I know a lot of people who will go out of their way to read a book after reading a negative review just to see if it's really as bad as the reviewer said it would be. I know people who will read a book, regardless of negative reviews because the book cover makes it sound so good, or the cover was so blasted beautiful, or just because the book is EVERYWHERE (example: Fallen by Lauren Kate). ...more
Update 06/10/10: changed star rating and added a little addendum/explanation at the end of the original review.
Loved this book, though it isn't anythiUpdate 06/10/10: changed star rating and added a little addendum/explanation at the end of the original review.
Loved this book, though it isn't anything particularly special; it isn't a life-changing read. But it's not a "check your brain at the door" book either. It's just a fun fantasy/adventure-type book.
Clary is your regular fifteen-year old girl growing up in New York - nothing particularly special about her or her upbringing, though her father passed away before she was born and she knows little about him. Her mother is a gifted artist who, for unknown reasons, has never allowed Clary to believe in magic, fairy tales or other such nonsense.
Clary spends most of her time with her closest friend, Simon. One night Clary witnesses a crime (murder) that, as far as she can tell, no one else can see - not even Simon. The three teenagers that committed the murder are surprised that Clary can see them. Thus begins our story.
In this book we find out that Clary is special and there is quite a lot that her mother never told her about herself. Though, we don't find out exactly what it all means because Clary's mother disappears the night after Clary witnesses the strange murder. Around the same time Clary's mother disappears Clary is approached by one of the teenagers that committed the murder - a cocky guy named Jace Wayland. Through Jace and his friends, Clary learns a little about who she is and why she can see things other people can't.
Anywho, the major romantic relationship in this series is...weird (not sure if that's the right word but 'taboo' seems a bit strong. Perhaps it can be classified as somewhere in-between, considering the circumstances? You have to read the whole series to get what I'm talking about), though I can't say I didn't see it coming.
I know, not a strong review, but I really do like this book and the rest of the series (City of Ashes & City of Glass). Seriously, the series is totally worth reading. Check it out.
I didn't know about any of the controversy surrounding the author, nor had I heard of the Draco Trilogy when I read this series. So I actually liked--okay, loved--the Mortal Instruments series when I first read it.
Before you strike me down, let me explain.
First off, at that time fantasy was a fairly new genre for me. The Twilight saga had just wrapped up, and though I found Breaking Dawn to be incredibly disappointing I still liked the paranormal/fantasy aspect the whole series. And so I started devouring every fantasy/paranormal novel I could get my hands on. It wasn't long before I came across this series.
At the time, City of Glass had just been published, and word on the internet was that it was a good series. I was too much of a noob to know better then to believe the vast majority of book bloggers. I didn't know they tend to sugarcoat their reviews. Or just plain lie. So. Yeah...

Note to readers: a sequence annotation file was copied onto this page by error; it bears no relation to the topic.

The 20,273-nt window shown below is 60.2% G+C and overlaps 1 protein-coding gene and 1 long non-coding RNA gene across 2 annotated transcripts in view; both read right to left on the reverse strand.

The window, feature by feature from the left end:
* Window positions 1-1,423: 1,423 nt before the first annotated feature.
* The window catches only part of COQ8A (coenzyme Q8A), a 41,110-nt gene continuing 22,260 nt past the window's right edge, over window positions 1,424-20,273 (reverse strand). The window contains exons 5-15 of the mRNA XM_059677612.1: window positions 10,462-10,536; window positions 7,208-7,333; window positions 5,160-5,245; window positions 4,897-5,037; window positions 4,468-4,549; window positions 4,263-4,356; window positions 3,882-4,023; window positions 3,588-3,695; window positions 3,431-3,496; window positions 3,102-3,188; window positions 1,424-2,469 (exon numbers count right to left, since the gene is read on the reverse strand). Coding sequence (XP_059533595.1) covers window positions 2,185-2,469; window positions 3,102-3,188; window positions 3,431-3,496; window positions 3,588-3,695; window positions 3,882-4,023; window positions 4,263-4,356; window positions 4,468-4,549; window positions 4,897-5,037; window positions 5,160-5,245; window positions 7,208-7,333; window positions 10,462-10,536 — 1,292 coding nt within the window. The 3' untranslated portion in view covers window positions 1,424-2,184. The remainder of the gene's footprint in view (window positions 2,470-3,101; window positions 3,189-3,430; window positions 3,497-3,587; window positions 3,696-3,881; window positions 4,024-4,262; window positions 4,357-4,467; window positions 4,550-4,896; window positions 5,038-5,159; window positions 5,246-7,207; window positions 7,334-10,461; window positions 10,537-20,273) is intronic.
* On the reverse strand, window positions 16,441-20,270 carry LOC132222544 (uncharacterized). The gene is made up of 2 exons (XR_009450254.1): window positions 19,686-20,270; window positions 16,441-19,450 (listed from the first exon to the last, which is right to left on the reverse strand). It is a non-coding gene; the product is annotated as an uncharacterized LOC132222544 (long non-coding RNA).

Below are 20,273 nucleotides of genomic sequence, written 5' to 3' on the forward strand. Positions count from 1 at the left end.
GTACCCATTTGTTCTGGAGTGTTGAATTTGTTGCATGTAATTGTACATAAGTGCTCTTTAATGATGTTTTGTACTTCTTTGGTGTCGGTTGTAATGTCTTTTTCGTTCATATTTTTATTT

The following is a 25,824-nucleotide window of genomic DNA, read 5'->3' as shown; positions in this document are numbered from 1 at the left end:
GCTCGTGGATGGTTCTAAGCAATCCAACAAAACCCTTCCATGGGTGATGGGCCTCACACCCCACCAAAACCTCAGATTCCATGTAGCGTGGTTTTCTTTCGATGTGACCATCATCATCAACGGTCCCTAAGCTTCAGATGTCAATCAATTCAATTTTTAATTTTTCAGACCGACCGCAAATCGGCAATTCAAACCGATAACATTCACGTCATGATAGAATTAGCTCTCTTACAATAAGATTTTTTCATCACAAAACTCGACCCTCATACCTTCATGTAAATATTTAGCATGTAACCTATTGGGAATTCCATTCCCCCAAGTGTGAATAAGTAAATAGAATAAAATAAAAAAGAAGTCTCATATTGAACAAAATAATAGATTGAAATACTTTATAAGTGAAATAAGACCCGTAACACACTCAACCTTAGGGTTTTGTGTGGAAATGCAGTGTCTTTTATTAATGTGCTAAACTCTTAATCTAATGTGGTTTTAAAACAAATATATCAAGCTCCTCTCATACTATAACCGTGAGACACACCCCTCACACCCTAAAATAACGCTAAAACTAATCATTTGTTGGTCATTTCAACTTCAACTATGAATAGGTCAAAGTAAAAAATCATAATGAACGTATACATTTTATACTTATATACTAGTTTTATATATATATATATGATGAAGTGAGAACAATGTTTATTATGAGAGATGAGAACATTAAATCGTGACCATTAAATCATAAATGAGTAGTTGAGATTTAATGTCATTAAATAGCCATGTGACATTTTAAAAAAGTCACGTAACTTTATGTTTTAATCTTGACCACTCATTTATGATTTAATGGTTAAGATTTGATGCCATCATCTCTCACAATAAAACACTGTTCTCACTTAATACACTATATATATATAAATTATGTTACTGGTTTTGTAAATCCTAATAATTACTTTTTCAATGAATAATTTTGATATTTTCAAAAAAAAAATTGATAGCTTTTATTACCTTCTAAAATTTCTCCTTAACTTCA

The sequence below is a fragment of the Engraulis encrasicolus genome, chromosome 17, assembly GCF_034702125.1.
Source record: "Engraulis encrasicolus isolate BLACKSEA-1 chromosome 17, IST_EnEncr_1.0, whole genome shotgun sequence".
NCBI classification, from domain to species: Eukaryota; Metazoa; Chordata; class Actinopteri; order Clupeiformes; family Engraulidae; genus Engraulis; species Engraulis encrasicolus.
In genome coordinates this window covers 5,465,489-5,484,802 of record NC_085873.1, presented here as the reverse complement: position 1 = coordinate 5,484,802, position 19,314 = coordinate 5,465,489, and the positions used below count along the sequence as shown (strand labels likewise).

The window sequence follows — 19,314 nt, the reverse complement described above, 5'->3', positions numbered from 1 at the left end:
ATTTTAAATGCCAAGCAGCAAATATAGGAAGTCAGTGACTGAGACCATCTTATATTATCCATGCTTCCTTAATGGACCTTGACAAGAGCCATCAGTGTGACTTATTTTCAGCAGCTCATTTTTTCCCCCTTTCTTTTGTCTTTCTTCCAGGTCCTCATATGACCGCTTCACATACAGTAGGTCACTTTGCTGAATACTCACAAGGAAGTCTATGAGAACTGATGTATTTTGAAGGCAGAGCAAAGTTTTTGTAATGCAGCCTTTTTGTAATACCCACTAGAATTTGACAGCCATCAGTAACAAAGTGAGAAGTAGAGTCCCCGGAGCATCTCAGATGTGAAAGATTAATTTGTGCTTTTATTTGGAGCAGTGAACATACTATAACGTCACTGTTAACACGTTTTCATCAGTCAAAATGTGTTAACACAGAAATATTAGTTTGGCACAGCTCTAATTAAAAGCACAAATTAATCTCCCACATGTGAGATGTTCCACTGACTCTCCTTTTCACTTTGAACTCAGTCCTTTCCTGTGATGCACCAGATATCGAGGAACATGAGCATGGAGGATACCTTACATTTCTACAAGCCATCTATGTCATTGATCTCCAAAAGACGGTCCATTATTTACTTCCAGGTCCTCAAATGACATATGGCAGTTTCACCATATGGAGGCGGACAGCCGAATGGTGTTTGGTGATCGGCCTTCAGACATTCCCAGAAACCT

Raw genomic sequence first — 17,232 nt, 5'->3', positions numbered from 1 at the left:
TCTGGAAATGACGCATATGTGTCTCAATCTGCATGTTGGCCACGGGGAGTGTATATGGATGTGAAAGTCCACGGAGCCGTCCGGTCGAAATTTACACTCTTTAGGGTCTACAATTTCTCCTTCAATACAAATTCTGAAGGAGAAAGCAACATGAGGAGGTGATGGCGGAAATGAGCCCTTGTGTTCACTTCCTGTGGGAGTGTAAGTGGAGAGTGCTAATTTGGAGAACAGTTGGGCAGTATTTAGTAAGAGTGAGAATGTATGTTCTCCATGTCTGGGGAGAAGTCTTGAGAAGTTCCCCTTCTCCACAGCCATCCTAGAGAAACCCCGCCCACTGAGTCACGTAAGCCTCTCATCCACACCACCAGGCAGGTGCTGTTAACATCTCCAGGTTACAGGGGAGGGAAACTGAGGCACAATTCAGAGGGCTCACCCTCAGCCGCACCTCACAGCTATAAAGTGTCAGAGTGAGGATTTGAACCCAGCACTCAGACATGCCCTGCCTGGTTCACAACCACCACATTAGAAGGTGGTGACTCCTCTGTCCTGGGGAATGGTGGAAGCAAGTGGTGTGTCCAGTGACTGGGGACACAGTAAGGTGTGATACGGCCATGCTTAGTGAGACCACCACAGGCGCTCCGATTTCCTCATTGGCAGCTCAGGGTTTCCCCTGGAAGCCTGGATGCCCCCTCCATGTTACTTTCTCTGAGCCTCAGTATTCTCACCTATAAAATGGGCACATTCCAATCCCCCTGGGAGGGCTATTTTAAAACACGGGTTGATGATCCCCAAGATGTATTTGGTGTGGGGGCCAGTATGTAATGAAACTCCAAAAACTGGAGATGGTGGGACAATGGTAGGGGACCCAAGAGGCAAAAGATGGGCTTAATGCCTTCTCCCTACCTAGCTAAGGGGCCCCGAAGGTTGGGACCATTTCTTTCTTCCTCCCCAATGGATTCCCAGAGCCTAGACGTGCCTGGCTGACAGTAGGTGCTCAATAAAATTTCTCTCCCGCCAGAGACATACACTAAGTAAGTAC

Anyway, I read City of Bones and I liked (loved) it. I finished reading the trilogy in less then a week.
Because this series was a breath of fresh air--my salvation, if you will--when I was drowning in a sea of horribly written YA vampire novels, I ignored the similarities to Harry Potter and Star Wars.
When it came to the Buffy universe, I was unable to make the connection, that Cassandra Clare had borrowed, liberally, from the Buffy universe. It was all new to me. (Just so you know, I've never watched an entire episode of Buffy the Vampire Slayer. I'm a special effects snob, always have been, and the cheesy special effects on that series made me cringe.)
Even after I found out that she was an unoriginal hack and everyone seemed to hate her, I didn't think less of her. I was like, "so she borrowed liberally from several places and from her own (not actually published) work. Who cares? James Cameron did the same thing and nobody ever called him out on it. I mean, ever hear of Disney's Pocahontas Avatar?"
I even went so far as to read all the allegations against her, of which there are several, and I thought people needed to get over it, move on. So she made a (bunch of)(huge) mistake(s) years ago. I'm sure she's learned her lesson. People need to forgive and forget. It's not like she's Hitler. Besides there are far more important things to worry about in this world.
And that is where I stood on this matter for about a year.
Funny thing is, I tried rereading this series last month. You know what, I couldn't even finish City of Bones. I don't like it anymore. Now that my eyes have been opened, the series totally sucks and it's incredibly unoriginal. I know, it's strange that I didn't think this way about the Mortal Instruments series, and Cassandra Clare, until I tried reading it again. *shrugs* I don't know what to tell you--it is what it is, I guess...
Anyway, I (finally) understand where all you Cassandra Clare haters are coming from. She sucks, her books suck, and her work doesn't deserve to be published.
(*whispers* That said, I think I'm still going to read the two books she has coming out relatively soon. You're allowed to judge me. I don't mind. I'm already disgusted with myself, but clearly not enough to NOT read anymore books written by Cassandra Clare.
P.S. I'll be borrowing the books if that's any consolation.) ...more